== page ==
The last three years or so have seen a big increase in diesel laundering. Fuel smugglers have been making out like Al Capone during Prohibition.
Fuel smuggling and laundering is big business and is perpetrated by some of the most despicable people on our island. With fuel so expensive it may be very tempting to buy diesel at a knockdown price but the AA implores motorists not to make that deal with the devil. It may save a few bob but the expense, moral and financial, means it is just not worth it.
There is a stereotype that fuel laundering is mostly happening in border counties. Not true. I am aware just this year of service stations in Roscommon, Galway, Offaly, Westmeath and Dublin as well as those in border areas. Who is buying this fuel, and why?
The scale is enormous. The AA has seen industry estimates that laundered diesel could be as much as 10 per cent of the total market. The loss to the exchequer is certainly not less than €100 million and could be as much as €200 million.
The great majority of garage owners are honest. Like the rest of us they are having a tough time of it these days. No-one is making money easily. The margins on fuel are so low that if you buy €30 of diesel and a cup of coffee in a garage they are literally making more money on the coffee. And then they get a phone call, or maybe someone drops in for a chat when its quiet. There’s a load of diesel available, it can be delivered by a respectable looking tanker this afternoon. Just once, you can make 30 cent a litre on it instead of three or four. It is tempting.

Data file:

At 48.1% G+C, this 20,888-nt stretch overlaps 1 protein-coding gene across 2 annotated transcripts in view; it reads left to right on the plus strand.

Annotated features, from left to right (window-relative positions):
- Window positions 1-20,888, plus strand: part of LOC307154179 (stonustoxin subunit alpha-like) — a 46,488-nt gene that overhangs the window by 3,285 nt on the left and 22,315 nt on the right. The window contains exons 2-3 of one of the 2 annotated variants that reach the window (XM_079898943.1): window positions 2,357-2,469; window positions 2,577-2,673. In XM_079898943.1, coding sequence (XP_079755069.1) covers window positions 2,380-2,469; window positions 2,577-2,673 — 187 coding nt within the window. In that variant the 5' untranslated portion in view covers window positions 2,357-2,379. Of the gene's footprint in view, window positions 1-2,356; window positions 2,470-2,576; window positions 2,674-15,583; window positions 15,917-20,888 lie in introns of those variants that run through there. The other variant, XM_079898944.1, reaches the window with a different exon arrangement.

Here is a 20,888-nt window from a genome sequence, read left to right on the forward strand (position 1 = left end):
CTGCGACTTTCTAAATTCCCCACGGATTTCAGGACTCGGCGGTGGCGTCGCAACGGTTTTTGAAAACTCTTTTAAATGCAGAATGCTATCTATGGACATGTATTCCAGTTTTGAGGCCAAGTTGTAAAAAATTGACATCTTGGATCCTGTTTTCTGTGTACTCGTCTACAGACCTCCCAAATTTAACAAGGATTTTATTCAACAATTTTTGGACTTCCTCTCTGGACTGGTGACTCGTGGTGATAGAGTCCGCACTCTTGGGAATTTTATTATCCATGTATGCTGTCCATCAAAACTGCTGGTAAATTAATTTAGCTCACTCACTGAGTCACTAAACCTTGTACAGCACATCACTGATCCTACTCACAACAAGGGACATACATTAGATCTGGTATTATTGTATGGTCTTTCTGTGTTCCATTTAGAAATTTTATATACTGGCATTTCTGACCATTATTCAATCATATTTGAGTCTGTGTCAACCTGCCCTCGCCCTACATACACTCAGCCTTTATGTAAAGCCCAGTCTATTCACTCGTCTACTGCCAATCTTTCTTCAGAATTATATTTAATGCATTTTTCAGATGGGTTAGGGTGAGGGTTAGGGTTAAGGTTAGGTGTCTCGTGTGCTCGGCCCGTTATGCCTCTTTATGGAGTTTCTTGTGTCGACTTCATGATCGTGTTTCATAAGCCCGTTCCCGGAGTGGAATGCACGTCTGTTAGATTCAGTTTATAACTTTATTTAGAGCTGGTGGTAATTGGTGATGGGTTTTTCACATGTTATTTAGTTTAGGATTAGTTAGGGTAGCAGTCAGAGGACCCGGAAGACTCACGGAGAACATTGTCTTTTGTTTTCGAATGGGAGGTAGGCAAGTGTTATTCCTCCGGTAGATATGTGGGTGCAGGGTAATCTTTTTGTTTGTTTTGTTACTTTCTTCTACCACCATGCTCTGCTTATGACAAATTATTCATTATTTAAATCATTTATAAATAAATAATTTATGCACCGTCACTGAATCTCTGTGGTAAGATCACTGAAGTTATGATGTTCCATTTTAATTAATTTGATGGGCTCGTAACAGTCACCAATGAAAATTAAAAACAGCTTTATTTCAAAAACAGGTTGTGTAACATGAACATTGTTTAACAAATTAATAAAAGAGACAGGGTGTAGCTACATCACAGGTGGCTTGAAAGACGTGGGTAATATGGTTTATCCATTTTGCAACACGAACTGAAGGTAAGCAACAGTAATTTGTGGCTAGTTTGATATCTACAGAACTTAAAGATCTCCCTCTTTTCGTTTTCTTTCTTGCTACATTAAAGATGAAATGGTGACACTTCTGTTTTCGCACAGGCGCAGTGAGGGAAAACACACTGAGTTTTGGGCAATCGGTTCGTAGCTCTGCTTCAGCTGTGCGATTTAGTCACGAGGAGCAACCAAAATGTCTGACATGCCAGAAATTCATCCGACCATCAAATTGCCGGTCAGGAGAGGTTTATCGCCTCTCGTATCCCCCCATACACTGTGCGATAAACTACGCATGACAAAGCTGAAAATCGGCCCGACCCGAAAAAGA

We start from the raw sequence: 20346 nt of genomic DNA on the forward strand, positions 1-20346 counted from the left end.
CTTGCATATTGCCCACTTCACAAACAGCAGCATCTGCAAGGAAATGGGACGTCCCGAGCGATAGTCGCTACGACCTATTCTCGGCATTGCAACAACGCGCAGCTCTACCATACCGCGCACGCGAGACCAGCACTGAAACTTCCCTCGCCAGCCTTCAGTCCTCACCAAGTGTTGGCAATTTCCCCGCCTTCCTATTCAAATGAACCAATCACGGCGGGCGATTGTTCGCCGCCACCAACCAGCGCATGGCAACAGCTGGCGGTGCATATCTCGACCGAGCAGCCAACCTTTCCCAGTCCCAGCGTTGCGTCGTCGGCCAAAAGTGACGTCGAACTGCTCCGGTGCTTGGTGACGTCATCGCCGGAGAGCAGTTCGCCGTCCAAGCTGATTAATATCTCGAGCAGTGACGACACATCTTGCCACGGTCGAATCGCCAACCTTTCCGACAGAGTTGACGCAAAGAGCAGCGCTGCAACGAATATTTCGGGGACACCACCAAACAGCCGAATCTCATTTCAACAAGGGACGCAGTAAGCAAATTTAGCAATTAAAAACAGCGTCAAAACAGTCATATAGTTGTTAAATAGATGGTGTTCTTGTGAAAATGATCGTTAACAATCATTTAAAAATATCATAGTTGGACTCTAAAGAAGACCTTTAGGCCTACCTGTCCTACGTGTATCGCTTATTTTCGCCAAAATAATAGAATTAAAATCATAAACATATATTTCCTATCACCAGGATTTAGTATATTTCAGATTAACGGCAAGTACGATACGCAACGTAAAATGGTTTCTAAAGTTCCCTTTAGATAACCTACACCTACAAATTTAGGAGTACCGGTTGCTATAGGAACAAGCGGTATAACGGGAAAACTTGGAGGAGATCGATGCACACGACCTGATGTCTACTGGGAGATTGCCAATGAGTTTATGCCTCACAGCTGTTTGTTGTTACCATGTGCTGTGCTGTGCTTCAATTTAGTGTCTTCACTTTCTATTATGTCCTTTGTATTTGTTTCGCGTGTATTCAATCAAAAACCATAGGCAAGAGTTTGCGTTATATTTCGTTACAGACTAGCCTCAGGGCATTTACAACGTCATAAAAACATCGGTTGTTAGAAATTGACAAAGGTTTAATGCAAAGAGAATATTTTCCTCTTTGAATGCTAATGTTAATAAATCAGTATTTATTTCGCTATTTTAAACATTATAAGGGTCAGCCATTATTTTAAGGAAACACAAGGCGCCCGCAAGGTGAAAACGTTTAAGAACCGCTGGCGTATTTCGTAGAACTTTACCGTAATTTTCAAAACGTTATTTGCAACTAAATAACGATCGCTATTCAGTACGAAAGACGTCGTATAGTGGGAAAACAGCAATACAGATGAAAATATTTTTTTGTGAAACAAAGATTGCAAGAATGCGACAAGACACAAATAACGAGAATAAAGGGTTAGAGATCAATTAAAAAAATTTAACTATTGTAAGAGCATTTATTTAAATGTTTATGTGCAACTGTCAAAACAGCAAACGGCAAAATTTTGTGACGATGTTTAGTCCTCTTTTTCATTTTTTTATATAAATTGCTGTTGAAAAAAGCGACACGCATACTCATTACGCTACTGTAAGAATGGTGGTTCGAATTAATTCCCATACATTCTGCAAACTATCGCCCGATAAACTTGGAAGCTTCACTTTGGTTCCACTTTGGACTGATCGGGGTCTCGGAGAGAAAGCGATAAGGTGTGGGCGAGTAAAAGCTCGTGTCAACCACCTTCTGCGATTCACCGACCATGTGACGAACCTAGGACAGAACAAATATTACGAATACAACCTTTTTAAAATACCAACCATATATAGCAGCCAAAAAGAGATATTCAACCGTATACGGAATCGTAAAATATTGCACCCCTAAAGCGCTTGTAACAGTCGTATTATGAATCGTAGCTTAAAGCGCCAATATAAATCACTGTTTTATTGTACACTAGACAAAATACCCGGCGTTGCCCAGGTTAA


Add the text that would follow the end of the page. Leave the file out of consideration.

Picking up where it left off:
And before you know it you have Al Capone for a partner. Another load arrives, and another, and it is made completely clear to you that you cannot turn them away. It really is a deal with the devil. In a short while your business is not your own and you are tied to these guys.
Add to that the damage done to our environment by the reckless disposal of diesel sludge and by-products from the laundering process. The Garda have found hazardous fuel waste dumped close to a water treatment plants, rivers and lakes again down to these criminals.
Motorists normally buy laundered diesel without knowing it. It is entirely possible that I have bought some, or that you have. Because of the chemicals used in the laundering process the protracted use of the fuel will damage your engine and shorten the car’s life, and could easily see you stuck for a repair that runs to thousands of euro.
One intriguing suggestion that has been made by the legitimate industry is worth pursuing. Agricultural diesel with its green marker dye is supplied to farmers and various other groups for use in off-road machinery, and that’s fine.
But why don’t we cut off the criminal industry at the source by getting rid of green diesel completely and instead bring in a rebate system. Farmers and genuine users of green diesel can then just buy the normal stuff and be compensated for the difference by claiming it back on their taxes.
It might mean some more administrative work and some initial inconvenience in terms of cash flow. But with about €150 million a year being lost to a thriving criminal industry there is a lot of money available to get such a scheme up and running.
That has not happened yet but the authorities are taking the issue seriously. From July there will be tighter controls on fuel wholesalers and a new special licence for those who legitimately supply agricultural diesel.
This is a start, but not enough. The profits are too big and the punishments too small at the moment, and if you give organized crime an opportunity like that they will take it.